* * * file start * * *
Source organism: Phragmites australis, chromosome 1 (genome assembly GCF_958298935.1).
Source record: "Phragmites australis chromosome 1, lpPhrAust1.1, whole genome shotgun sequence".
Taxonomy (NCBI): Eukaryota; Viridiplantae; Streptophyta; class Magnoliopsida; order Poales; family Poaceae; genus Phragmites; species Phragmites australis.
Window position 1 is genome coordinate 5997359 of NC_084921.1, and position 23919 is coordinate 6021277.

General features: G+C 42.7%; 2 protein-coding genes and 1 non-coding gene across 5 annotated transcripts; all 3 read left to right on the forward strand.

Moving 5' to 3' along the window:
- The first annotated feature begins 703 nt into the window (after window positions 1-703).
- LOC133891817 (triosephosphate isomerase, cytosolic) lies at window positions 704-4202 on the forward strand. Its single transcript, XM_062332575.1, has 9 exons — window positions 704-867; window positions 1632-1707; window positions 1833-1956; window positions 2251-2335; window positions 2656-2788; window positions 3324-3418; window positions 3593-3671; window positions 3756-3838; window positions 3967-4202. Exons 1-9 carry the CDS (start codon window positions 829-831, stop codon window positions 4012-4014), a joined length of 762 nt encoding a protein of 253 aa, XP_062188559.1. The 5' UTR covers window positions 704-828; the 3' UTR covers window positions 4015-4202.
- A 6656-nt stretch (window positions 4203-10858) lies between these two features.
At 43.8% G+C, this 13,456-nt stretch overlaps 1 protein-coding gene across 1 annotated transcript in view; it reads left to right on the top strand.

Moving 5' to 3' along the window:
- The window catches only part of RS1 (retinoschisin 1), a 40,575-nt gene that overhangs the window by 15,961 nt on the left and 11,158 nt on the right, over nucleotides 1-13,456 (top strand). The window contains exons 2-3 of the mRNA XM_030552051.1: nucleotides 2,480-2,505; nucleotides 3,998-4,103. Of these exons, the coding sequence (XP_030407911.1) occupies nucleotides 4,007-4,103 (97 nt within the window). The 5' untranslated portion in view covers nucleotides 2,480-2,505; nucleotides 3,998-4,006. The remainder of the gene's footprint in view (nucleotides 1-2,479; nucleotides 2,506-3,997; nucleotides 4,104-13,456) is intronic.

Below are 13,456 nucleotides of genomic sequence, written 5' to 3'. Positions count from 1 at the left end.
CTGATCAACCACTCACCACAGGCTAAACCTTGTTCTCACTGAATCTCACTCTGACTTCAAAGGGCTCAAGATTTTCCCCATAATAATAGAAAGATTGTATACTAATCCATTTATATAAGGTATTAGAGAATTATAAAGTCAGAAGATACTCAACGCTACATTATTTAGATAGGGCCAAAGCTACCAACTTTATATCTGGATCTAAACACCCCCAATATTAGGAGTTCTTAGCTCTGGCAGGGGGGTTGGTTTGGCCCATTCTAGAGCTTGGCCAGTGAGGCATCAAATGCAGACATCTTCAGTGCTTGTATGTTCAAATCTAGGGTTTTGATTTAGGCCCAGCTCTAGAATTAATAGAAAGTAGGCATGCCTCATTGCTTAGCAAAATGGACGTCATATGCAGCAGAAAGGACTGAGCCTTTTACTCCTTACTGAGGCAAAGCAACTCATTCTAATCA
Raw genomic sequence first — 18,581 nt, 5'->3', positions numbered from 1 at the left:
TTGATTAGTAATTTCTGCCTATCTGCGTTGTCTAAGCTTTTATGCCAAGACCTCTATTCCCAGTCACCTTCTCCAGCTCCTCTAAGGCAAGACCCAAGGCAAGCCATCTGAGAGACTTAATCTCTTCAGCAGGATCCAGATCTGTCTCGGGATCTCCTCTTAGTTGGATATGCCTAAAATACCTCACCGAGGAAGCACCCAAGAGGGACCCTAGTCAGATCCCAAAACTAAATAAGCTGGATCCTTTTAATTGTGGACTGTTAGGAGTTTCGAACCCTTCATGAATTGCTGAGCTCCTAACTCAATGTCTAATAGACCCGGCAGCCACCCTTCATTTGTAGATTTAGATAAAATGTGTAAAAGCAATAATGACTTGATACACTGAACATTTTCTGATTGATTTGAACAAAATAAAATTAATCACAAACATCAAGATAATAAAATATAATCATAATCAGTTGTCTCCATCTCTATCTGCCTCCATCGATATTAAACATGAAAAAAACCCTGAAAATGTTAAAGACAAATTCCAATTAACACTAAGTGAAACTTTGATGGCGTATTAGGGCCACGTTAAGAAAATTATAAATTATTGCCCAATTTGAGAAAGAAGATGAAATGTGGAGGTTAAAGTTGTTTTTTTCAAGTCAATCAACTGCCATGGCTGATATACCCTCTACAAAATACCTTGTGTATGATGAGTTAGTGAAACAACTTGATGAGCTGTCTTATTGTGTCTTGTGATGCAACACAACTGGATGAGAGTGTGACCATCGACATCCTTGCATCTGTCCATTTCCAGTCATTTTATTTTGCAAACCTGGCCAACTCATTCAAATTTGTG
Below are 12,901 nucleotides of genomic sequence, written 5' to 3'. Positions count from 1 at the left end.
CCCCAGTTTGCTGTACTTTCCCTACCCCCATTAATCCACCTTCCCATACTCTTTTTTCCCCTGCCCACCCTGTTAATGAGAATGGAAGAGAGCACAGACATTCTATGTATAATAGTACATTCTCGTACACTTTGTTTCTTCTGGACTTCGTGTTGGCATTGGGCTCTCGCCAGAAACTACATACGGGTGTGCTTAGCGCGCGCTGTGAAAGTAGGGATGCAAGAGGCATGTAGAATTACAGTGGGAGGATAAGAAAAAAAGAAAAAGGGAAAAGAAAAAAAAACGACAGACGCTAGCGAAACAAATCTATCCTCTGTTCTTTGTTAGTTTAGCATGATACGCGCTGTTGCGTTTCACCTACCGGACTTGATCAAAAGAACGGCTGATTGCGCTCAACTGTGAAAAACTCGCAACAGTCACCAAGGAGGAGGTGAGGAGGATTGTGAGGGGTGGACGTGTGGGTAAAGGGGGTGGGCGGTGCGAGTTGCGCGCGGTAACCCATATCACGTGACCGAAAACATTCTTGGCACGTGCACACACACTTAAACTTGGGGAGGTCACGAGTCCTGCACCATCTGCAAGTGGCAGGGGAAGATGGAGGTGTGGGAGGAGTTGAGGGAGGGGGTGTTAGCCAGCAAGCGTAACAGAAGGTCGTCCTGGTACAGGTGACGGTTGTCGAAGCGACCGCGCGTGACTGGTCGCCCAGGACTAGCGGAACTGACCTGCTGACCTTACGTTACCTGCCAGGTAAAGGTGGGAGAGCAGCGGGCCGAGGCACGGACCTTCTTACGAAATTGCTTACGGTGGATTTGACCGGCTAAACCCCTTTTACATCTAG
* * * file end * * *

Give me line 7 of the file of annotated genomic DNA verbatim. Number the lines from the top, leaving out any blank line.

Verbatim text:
- The first annotated feature begins 703 nt into the window (after window positions 1-703).